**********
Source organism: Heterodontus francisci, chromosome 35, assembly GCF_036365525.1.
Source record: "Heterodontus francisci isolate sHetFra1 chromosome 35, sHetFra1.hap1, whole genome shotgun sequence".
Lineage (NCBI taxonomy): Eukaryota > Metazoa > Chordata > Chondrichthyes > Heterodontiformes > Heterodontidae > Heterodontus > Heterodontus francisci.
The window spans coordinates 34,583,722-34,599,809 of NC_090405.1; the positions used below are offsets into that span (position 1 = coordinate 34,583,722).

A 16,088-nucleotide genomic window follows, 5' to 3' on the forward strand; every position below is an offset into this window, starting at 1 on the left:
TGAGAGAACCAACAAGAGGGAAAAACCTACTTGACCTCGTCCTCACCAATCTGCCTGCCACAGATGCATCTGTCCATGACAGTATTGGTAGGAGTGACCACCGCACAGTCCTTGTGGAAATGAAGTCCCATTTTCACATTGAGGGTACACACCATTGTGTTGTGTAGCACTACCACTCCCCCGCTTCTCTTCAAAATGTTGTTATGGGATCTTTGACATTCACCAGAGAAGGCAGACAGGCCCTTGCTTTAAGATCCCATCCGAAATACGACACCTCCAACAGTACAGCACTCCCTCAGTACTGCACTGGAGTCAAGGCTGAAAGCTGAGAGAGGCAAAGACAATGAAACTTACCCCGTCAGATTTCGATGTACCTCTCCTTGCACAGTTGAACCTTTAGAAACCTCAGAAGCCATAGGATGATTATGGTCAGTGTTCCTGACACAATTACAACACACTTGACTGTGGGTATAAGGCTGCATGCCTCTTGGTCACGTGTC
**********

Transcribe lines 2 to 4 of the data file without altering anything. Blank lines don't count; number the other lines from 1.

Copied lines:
Source record: "Heterodontus francisci isolate sHetFra1 chromosome 35, sHetFra1.hap1, whole genome shotgun sequence".
Lineage (NCBI taxonomy): Eukaryota > Metazoa > Chordata > Chondrichthyes > Heterodontiformes > Heterodontidae > Heterodontus > Heterodontus francisci.
The window spans coordinates 34,583,722-34,599,809 of NC_090405.1; the positions used below are offsets into that span (position 1 = coordinate 34,583,722).